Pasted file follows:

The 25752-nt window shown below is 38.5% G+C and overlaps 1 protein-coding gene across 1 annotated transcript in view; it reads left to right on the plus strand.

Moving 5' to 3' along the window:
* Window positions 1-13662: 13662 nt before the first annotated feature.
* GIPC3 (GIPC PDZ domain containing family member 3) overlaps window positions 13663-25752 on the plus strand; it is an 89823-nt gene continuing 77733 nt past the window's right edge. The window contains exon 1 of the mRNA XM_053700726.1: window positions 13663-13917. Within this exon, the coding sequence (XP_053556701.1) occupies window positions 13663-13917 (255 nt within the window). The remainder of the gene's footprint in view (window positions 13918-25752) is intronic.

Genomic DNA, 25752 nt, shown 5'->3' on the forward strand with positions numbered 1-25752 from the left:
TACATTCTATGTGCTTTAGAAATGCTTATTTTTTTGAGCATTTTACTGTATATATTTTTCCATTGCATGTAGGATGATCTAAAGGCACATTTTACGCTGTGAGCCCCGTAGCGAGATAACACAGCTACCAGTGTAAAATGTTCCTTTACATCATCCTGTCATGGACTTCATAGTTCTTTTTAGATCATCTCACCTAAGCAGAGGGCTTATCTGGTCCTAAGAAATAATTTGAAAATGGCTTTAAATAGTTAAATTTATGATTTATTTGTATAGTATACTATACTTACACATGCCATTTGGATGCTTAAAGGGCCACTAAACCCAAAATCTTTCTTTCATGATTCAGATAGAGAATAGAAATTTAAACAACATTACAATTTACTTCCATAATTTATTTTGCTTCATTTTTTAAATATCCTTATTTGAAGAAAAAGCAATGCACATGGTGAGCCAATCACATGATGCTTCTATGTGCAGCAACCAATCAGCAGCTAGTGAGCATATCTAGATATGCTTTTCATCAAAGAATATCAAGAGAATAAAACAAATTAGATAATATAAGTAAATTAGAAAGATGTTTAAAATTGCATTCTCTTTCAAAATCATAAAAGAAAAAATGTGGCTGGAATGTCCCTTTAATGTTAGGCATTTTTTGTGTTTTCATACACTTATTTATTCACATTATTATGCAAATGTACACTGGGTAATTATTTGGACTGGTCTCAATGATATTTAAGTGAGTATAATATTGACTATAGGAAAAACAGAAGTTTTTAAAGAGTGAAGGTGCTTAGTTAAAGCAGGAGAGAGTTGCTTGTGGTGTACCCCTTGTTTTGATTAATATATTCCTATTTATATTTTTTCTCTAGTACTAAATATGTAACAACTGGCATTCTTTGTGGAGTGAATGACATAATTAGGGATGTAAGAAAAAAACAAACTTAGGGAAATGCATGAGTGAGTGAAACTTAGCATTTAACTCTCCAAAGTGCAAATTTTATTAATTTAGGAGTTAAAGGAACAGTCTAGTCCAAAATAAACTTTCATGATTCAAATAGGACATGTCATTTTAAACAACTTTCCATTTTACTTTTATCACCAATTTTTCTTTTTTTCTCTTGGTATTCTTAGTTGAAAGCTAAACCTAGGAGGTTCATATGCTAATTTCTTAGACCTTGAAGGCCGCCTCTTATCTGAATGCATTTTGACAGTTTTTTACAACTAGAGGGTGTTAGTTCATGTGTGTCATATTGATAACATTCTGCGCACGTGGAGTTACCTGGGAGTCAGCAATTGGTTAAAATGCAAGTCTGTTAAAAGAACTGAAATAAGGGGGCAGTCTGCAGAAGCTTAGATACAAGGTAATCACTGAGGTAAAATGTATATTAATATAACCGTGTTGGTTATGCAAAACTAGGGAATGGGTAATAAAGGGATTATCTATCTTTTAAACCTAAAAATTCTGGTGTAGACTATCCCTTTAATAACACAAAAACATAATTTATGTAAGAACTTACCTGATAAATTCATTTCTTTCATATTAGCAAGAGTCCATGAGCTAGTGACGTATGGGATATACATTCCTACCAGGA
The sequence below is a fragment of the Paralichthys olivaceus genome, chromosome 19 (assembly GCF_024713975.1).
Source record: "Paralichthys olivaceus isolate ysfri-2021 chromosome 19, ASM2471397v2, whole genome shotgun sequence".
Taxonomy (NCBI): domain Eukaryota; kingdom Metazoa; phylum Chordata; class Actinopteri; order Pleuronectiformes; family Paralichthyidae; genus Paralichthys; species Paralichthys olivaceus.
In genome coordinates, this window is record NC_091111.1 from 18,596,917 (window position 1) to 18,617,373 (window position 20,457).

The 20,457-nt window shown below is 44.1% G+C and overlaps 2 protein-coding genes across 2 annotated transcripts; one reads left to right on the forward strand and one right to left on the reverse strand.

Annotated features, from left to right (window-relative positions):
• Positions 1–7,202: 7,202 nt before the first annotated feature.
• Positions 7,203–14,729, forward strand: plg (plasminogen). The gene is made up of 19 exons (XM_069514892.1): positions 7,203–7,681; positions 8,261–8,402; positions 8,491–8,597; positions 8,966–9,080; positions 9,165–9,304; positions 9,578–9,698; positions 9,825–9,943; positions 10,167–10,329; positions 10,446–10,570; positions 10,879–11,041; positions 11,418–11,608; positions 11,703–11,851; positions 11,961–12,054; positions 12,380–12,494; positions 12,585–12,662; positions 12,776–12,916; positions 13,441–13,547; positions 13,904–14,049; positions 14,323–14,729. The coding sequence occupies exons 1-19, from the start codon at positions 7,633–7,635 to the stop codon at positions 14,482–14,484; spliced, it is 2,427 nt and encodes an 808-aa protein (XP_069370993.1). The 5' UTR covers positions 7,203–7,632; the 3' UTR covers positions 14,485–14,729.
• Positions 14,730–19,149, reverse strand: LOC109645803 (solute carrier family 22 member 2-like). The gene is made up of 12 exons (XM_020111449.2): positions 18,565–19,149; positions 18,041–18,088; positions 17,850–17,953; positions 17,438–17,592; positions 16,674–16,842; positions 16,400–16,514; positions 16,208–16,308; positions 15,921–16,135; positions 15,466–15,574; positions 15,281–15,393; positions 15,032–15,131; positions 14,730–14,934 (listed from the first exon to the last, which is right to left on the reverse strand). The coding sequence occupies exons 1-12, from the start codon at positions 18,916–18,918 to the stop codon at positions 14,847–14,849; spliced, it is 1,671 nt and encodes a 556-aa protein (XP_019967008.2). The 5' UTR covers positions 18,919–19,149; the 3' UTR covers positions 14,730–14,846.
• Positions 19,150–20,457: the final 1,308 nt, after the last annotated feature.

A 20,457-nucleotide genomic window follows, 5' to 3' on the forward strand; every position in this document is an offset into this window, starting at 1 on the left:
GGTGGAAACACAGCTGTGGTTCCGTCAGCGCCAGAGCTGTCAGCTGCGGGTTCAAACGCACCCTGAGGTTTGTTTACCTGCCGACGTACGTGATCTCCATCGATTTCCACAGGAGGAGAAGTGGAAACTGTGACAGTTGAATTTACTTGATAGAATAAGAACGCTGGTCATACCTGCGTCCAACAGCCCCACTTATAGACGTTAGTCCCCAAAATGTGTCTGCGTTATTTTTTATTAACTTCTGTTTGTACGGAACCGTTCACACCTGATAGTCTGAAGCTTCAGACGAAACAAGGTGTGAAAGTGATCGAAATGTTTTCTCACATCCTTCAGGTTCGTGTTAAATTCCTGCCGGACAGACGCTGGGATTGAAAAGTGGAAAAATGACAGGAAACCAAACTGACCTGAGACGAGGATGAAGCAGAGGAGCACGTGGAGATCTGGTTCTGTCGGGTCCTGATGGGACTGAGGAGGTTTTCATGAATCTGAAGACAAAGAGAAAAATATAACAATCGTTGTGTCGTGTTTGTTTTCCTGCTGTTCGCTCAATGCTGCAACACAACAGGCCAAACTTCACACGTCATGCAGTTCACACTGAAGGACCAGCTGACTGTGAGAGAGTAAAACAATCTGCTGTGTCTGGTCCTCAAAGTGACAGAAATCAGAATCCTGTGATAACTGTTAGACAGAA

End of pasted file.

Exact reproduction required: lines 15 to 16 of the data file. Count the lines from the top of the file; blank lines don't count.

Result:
• Positions 14,730–19,149, reverse strand: LOC109645803 (solute carrier family 22 member 2-like). The gene is made up of 12 exons (XM_020111449.2): positions 18,565–19,149; positions 18,041–18,088; positions 17,850–17,953; positions 17,438–17,592; positions 16,674–16,842; positions 16,400–16,514; positions 16,208–16,308; positions 15,921–16,135; positions 15,466–15,574; positions 15,281–15,393; positions 15,032–15,131; positions 14,730–14,934 (listed from the first exon to the last, which is right to left on the reverse strand). The coding sequence occupies exons 1-12, from the start codon at positions 18,916–18,918 to the stop codon at positions 14,847–14,849; spliced, it is 1,671 nt and encodes a 556-aa protein (XP_019967008.2). The 5' UTR covers positions 18,919–19,149; the 3' UTR covers positions 14,730–14,846.
• Positions 19,150–20,457: the final 1,308 nt, after the last annotated feature.